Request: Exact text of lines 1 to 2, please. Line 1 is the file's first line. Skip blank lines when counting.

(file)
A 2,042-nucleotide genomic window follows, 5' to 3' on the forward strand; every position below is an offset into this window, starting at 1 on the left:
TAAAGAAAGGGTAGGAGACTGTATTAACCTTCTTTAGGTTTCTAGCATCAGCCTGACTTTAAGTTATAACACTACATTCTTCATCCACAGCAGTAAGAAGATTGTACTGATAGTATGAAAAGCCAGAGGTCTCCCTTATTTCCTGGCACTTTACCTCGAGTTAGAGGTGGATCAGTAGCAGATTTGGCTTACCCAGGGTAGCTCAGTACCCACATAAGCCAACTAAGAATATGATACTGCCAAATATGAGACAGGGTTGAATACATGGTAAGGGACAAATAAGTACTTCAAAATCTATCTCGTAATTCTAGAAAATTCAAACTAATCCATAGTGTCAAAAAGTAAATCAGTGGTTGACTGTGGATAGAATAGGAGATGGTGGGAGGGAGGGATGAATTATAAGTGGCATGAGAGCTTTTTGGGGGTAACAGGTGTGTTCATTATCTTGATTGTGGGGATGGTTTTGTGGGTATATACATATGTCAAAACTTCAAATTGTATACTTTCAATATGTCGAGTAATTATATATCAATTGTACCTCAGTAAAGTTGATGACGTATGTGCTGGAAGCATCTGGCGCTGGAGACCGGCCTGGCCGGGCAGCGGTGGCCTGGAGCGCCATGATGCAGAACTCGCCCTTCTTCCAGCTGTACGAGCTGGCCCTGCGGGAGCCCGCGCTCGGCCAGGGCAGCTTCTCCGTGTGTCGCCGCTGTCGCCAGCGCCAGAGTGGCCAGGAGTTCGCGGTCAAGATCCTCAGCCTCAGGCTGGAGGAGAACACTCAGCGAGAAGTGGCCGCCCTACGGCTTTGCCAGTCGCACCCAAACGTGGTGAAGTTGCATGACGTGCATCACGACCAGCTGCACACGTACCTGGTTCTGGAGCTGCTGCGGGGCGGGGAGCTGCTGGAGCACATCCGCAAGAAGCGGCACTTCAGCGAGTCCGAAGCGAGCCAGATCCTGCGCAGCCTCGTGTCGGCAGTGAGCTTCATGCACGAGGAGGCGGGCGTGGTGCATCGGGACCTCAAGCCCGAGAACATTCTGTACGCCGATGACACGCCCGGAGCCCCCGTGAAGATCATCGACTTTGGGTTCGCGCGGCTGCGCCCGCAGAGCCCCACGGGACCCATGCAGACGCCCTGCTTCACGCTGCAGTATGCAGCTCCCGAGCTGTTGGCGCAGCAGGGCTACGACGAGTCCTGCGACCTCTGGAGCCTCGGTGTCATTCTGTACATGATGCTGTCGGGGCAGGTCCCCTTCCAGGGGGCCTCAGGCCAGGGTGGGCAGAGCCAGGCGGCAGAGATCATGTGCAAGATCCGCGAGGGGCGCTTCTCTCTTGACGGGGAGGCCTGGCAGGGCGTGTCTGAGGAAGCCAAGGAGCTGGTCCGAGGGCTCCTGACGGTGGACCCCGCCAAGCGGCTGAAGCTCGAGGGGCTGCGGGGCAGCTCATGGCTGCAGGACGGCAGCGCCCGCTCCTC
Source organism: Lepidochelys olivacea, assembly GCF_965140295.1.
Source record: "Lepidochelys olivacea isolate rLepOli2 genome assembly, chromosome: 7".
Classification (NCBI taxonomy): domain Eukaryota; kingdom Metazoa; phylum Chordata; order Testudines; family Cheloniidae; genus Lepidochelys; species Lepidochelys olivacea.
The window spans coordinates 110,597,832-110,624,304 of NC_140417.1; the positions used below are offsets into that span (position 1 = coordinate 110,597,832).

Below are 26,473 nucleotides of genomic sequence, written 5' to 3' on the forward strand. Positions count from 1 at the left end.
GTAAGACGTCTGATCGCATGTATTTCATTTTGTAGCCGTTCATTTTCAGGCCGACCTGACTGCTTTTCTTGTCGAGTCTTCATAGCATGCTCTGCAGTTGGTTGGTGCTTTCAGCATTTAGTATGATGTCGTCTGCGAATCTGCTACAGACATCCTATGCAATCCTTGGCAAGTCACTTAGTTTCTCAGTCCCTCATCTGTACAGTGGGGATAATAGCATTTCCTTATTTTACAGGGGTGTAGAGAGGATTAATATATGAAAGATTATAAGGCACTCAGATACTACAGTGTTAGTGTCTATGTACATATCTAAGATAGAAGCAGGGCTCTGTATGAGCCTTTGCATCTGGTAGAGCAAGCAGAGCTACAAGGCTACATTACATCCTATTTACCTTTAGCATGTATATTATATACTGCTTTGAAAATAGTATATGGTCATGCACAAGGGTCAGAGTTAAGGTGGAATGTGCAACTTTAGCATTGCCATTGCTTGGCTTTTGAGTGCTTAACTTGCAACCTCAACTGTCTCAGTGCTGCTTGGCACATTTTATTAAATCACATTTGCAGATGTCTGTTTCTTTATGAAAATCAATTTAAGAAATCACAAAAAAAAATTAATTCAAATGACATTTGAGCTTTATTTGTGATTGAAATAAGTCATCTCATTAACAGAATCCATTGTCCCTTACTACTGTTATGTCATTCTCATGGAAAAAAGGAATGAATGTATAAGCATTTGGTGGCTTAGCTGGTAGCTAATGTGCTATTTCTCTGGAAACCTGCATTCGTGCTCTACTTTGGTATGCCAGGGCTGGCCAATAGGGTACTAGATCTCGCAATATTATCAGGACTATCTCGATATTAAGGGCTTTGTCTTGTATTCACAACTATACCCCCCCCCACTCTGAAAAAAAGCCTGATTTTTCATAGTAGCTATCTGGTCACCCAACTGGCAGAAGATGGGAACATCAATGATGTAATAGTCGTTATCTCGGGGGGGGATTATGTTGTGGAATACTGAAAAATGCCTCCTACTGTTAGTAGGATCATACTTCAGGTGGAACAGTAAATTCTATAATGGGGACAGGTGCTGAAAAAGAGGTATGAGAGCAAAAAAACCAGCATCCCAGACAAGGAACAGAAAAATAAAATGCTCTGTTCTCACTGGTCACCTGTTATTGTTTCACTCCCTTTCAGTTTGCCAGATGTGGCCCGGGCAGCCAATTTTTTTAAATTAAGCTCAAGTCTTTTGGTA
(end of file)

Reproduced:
A 2,042-nucleotide genomic window follows, 5' to 3' on the forward strand; every position below is an offset into this window, starting at 1 on the left:
TAAAGAAAGGGTAGGAGACTGTATTAACCTTCTTTAGGTTTCTAGCATCAGCCTGACTTTAAGTTATAACACTACATTCTTCATCCACAGCAGTAAGAAGATTGTACTGATAGTATGAAAAGCCAGAGGTCTCCCTTATTTCCTGGCACTTTACCTCGAGTTAGAGGTGGATCAGTAGCAGATTTGGCTTACCCAGGGTAGCTCAGTACCCACATAAGCCAACTAAGAATATGATACTGCCAAATATGAGACAGGGTTGAATACATGGTAAGGGACAAATAAGTACTTCAAAATCTATCTCGTAATTCTAGAAAATTCAAACTAATCCATAGTGTCAAAAAGTAAATCAGTGGTTGACTGTGGATAGAATAGGAGATGGTGGGAGGGAGGGATGAATTATAAGTGGCATGAGAGCTTTTTGGGGGTAACAGGTGTGTTCATTATCTTGATTGTGGGGATGGTTTTGTGGGTATATACATATGTCAAAACTTCAAATTGTATACTTTCAATATGTCGAGTAATTATATATCAATTGTACCTCAGTAAAGTTGATGACGTATGTGCTGGAAGCATCTGGCGCTGGAGACCGGCCTGGCCGGGCAGCGGTGGCCTGGAGCGCCATGATGCAGAACTCGCCCTTCTTCCAGCTGTACGAGCTGGCCCTGCGGGAGCCCGCGCTCGGCCAGGGCAGCTTCTCCGTGTGTCGCCGCTGTCGCCAGCGCCAGAGTGGCCAGGAGTTCGCGGTCAAGATCCTCAGCCTCAGGCTGGAGGAGAACACTCAGCGAGAAGTGGCCGCCCTACGGCTTTGCCAGTCGCACCCAAACGTGGTGAAGTTGCATGACGTGCATCACGACCAGCTGCACACGTACCTGGTTCTGGAGCTGCTGCGGGGCGGGGAGCTGCTGGAGCACATCCGCAAGAAGCGGCACTTCAGCGAGTCCGAAGCGAGCCAGATCCTGCGCAGCCTCGTGTCGGCAGTGAGCTTCATGCACGAGGAGGCGGGCGTGGTGCATCGGGACCTCAAGCCCGAGAACATTCTGTACGCCGATGACACGCCCGGAGCCCCCGTGAAGATCATCGACTTTGGGTTCGCGCGGCTGCGCCCGCAGAGCCCCACGGGACCCATGCAGACGCCCTGCTTCACGCTGCAGTATGCAGCTCCCGAGCTGTTGGCGCAGCAGGGCTACGACGAGTCCTGCGACCTCTGGAGCCTCGGTGTCATTCTGTACATGATGCTGTCGGGGCAGGTCCCCTTCCAGGGGGCCTCAGGCCAGGGTGGGCAGAGCCAGGCGGCAGAGATCATGTGCAAGATCCGCGAGGGGCGCTTCTCTCTTGACGGGGAGGCCTGGCAGGGCGTGTCTGAGGAAGCCAAGGAGCTGGTCCGAGGGCTCCTGACGGTGGACCCCGCCAAGCGGCTGAAGCTCGAGGGGCTGCGGGGCAGCTCATGGCTGCAGGACGGCAGCGCCCGCTCCTC